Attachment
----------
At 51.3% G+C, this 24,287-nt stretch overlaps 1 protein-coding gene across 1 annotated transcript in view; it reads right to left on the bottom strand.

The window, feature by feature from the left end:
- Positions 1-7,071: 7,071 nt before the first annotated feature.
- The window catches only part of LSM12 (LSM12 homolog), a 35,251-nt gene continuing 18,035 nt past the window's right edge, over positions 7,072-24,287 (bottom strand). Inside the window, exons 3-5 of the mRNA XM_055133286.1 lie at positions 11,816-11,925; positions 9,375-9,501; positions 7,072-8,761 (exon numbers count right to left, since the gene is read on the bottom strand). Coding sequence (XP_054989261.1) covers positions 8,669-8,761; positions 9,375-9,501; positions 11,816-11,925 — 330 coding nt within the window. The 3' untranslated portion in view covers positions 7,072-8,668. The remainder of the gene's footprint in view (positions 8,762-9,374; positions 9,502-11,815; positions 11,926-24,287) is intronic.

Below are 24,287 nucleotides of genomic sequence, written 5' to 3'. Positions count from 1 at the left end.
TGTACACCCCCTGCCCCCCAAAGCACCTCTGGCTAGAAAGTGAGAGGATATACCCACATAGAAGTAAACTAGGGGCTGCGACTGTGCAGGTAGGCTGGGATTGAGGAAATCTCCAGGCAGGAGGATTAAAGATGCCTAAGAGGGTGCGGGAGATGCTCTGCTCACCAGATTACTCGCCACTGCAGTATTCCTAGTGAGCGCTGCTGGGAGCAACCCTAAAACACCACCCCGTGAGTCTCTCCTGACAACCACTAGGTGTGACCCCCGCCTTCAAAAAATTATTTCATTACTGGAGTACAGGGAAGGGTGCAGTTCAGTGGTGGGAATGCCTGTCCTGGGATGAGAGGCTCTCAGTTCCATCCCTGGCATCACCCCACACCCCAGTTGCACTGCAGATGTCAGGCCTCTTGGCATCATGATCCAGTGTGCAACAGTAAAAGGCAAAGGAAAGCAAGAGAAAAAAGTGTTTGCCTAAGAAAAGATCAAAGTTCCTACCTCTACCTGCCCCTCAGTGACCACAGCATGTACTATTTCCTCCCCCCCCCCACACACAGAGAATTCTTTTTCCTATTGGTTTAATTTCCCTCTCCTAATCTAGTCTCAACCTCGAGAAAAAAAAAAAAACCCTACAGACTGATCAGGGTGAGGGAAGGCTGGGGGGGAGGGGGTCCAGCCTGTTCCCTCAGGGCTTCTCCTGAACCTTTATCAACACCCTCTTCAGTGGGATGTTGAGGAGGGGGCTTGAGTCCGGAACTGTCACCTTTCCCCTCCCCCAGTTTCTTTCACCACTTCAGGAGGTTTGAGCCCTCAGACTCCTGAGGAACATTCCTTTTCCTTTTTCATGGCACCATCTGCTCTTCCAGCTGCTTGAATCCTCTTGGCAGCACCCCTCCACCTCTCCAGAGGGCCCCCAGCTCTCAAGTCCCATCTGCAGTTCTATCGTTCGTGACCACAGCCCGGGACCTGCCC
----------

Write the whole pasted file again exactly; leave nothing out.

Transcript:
At 51.3% G+C, this 24,287-nt stretch overlaps 1 protein-coding gene across 1 annotated transcript in view; it reads right to left on the bottom strand.

The window, feature by feature from the left end:
- Positions 1-7,071: 7,071 nt before the first annotated feature.
- The window catches only part of LSM12 (LSM12 homolog), a 35,251-nt gene continuing 18,035 nt past the window's right edge, over positions 7,072-24,287 (bottom strand). Inside the window, exons 3-5 of the mRNA XM_055133286.1 lie at positions 11,816-11,925; positions 9,375-9,501; positions 7,072-8,761 (exon numbers count right to left, since the gene is read on the bottom strand). Coding sequence (XP_054989261.1) covers positions 8,669-8,761; positions 9,375-9,501; positions 11,816-11,925 — 330 coding nt within the window. The 3' untranslated portion in view covers positions 7,072-8,668. The remainder of the gene's footprint in view (positions 8,762-9,374; positions 9,502-11,815; positions 11,926-24,287) is intronic.

Below are 24,287 nucleotides of genomic sequence, written 5' to 3'. Positions count from 1 at the left end.
TGTACACCCCCTGCCCCCCAAAGCACCTCTGGCTAGAAAGTGAGAGGATATACCCACATAGAAGTAAACTAGGGGCTGCGACTGTGCAGGTAGGCTGGGATTGAGGAAATCTCCAGGCAGGAGGATTAAAGATGCCTAAGAGGGTGCGGGAGATGCTCTGCTCACCAGATTACTCGCCACTGCAGTATTCCTAGTGAGCGCTGCTGGGAGCAACCCTAAAACACCACCCCGTGAGTCTCTCCTGACAACCACTAGGTGTGACCCCCGCCTTCAAAAAATTATTTCATTACTGGAGTACAGGGAAGGGTGCAGTTCAGTGGTGGGAATGCCTGTCCTGGGATGAGAGGCTCTCAGTTCCATCCCTGGCATCACCCCACACCCCAGTTGCACTGCAGATGTCAGGCCTCTTGGCATCATGATCCAGTGTGCAACAGTAAAAGGCAAAGGAAAGCAAGAGAAAAAAGTGTTTGCCTAAGAAAAGATCAAAGTTCCTACCTCTACCTGCCCCTCAGTGACCACAGCATGTACTATTTCCTCCCCCCCCCCACACACAGAGAATTCTTTTTCCTATTGGTTTAATTTCCCTCTCCTAATCTAGTCTCAACCTCGAGAAAAAAAAAAAAACCCTACAGACTGATCAGGGTGAGGGAAGGCTGGGGGGGAGGGGGTCCAGCCTGTTCCCTCAGGGCTTCTCCTGAACCTTTATCAACACCCTCTTCAGTGGGATGTTGAGGAGGGGGCTTGAGTCCGGAACTGTCACCTTTCCCCTCCCCCAGTTTCTTTCACCACTTCAGGAGGTTTGAGCCCTCAGACTCCTGAGGAACATTCCTTTTCCTTTTTCATGGCACCATCTGCTCTTCCAGCTGCTTGAATCCTCTTGGCAGCACCCCTCCACCTCTCCAGAGGGCCCCCAGCTCTCAAGTCCCATCTGCAGTTCTATCGTTCGTGACCACAGCCCGGGACCTGCCC